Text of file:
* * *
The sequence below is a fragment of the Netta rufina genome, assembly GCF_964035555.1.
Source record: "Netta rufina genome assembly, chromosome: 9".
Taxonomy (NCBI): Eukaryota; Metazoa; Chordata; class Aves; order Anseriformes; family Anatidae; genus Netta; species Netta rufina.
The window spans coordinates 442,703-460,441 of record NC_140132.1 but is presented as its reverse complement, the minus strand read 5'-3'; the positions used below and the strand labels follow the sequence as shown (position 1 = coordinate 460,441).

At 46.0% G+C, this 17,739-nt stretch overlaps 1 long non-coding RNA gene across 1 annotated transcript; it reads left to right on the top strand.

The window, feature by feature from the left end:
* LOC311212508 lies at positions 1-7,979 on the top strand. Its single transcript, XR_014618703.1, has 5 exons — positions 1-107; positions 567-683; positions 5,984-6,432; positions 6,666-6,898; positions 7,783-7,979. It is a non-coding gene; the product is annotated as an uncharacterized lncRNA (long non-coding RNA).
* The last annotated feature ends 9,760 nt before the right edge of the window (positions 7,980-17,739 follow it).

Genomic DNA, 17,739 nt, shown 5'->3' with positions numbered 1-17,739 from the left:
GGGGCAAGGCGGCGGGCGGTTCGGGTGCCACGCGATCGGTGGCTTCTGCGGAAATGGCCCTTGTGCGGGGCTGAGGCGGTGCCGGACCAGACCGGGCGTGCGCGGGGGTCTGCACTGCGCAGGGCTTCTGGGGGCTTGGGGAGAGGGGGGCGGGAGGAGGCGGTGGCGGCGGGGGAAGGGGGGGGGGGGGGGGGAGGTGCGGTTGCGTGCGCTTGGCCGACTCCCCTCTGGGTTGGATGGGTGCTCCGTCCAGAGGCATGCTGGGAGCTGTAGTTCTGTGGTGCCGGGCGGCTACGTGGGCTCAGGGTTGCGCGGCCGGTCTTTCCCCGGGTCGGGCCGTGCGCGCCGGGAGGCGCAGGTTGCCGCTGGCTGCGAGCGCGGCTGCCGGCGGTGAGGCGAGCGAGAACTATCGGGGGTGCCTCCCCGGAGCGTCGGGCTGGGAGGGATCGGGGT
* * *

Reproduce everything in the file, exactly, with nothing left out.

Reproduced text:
The sequence below is a fragment of the Netta rufina genome, assembly GCF_964035555.1.
Source record: "Netta rufina genome assembly, chromosome: 9".
Taxonomy (NCBI): Eukaryota; Metazoa; Chordata; class Aves; order Anseriformes; family Anatidae; genus Netta; species Netta rufina.
The window spans coordinates 442,703-460,441 of record NC_140132.1 but is presented as its reverse complement, the minus strand read 5'-3'; the positions used below and the strand labels follow the sequence as shown (position 1 = coordinate 460,441).

At 46.0% G+C, this 17,739-nt stretch overlaps 1 long non-coding RNA gene across 1 annotated transcript; it reads left to right on the top strand.

The window, feature by feature from the left end:
* LOC311212508 lies at positions 1-7,979 on the top strand. Its single transcript, XR_014618703.1, has 5 exons — positions 1-107; positions 567-683; positions 5,984-6,432; positions 6,666-6,898; positions 7,783-7,979. It is a non-coding gene; the product is annotated as an uncharacterized lncRNA (long non-coding RNA).
* The last annotated feature ends 9,760 nt before the right edge of the window (positions 7,980-17,739 follow it).

Genomic DNA, 17,739 nt, shown 5'->3' with positions numbered 1-17,739 from the left:
GGGGCAAGGCGGCGGGCGGTTCGGGTGCCACGCGATCGGTGGCTTCTGCGGAAATGGCCCTTGTGCGGGGCTGAGGCGGTGCCGGACCAGACCGGGCGTGCGCGGGGGTCTGCACTGCGCAGGGCTTCTGGGGGCTTGGGGAGAGGGGGGCGGGAGGAGGCGGTGGCGGCGGGGGAAGGGGGGGGGGGGGGGGGAGGTGCGGTTGCGTGCGCTTGGCCGACTCCCCTCTGGGTTGGATGGGTGCTCCGTCCAGAGGCATGCTGGGAGCTGTAGTTCTGTGGTGCCGGGCGGCTACGTGGGCTCAGGGTTGCGCGGCCGGTCTTTCCCCGGGTCGGGCCGTGCGCGCCGGGAGGCGCAGGTTGCCGCTGGCTGCGAGCGCGGCTGCCGGCGGTGAGGCGAGCGAGAACTATCGGGGGTGCCTCCCCGGAGCGTCGGGCTGGGAGGGATCGGGGT